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Dell to Get Killer NICs Inside XPS Desktops

By - Source: Tom's Hardware | B 20 comments

Suffering lag issues? Need that extra few milliseconds knocked off your ping? Hardcore online gamers know the difference even 20ms can make when playing a fast, reflex based online shooter – Like the upcoming Quake Live for example.

A lot of readers might remember the release of the Killer NIC in 2006 from Bigfoot Networks. At a ludicrous price for a network card, it was big news. Bigfoot Networks pioneered the concept of a Network Processing Unit (NPU) for consumers when it launched its first generation of the Killer NIC. The whole idea behind the Killer NIC was to offer consumers a very high-end network interface card that would reduce lag/latency while playing online games.

It looks as though Dell remembers the whole craze about the Killer NICs as well – according to a Dell press release they now offer the Killer NIC K1 in its XPS 630 and XPS 730 gaming desktops. Dell tosses this into the mix along with Nvidia’s PhysX card under Dell’s “Gaming Essentials” section when customizing the said system models. Dell has it priced at $149 – which is what you can expect to pay for this specific model of Killer NIC at other online retailers currently.

The Killer NIC is however a client-side device on a network, so it is quite limited as to what it can actually do for the user in terms of improving actual performance over the wire. It does have tricks up its sleeves however. In all reality though, one could sacrifice the cool black PCB of the Killer NIC and big fancy heat-sink on its more expensive model and just purchase an Intel Server NIC for less than half the price and get the exact same features and performance. You’ll just be stuck with a non-attractive card – for those of you with windows on your side panels.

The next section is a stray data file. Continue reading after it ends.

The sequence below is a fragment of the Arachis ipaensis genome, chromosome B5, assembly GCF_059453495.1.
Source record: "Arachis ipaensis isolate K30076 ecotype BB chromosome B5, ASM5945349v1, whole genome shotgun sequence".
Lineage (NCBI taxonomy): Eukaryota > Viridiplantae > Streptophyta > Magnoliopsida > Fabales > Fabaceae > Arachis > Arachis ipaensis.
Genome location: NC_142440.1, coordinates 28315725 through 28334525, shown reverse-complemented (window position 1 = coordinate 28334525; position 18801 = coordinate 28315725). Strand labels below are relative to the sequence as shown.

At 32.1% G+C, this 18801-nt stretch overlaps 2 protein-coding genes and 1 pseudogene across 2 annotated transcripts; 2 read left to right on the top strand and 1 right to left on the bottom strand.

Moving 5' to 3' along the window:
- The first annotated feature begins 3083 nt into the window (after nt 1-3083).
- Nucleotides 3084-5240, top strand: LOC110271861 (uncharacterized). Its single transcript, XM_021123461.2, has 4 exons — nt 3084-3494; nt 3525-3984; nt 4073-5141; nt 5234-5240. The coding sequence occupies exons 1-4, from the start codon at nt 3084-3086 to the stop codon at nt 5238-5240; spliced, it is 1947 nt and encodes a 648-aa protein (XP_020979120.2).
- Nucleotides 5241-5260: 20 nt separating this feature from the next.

In the end though, the biggest factors will always be the path the packets are taking from your desktop to the server you are playing on. There is nothing you can do about what happens in between.

«*UPDATE*»

In response to this article, Wes Phillips whom which represents PR for BigFoot Networks contacted us to make some clarifications. Here is the response:

«“The Intel card improves throughput while the Killer NIC decreases latency. These are improvements on opposite ends of the spectrum – you can’t have both. Throughput is important for file transfers, while lower latency is vitally important for gamers.”

“The Intel card uses Windows for the networking operations, still leaving the CPU in charge of the heavy lifting. The Killer NIC removes the Windows network stack from the picture, using optimized onboard Linux to handle the networking operations. Windows, and especially Windows Vista, are not designed to offer the immediate network responses required by gamers and their games. The Intel card may offer Gigabit speeds, but still falls victim to Windows lag.”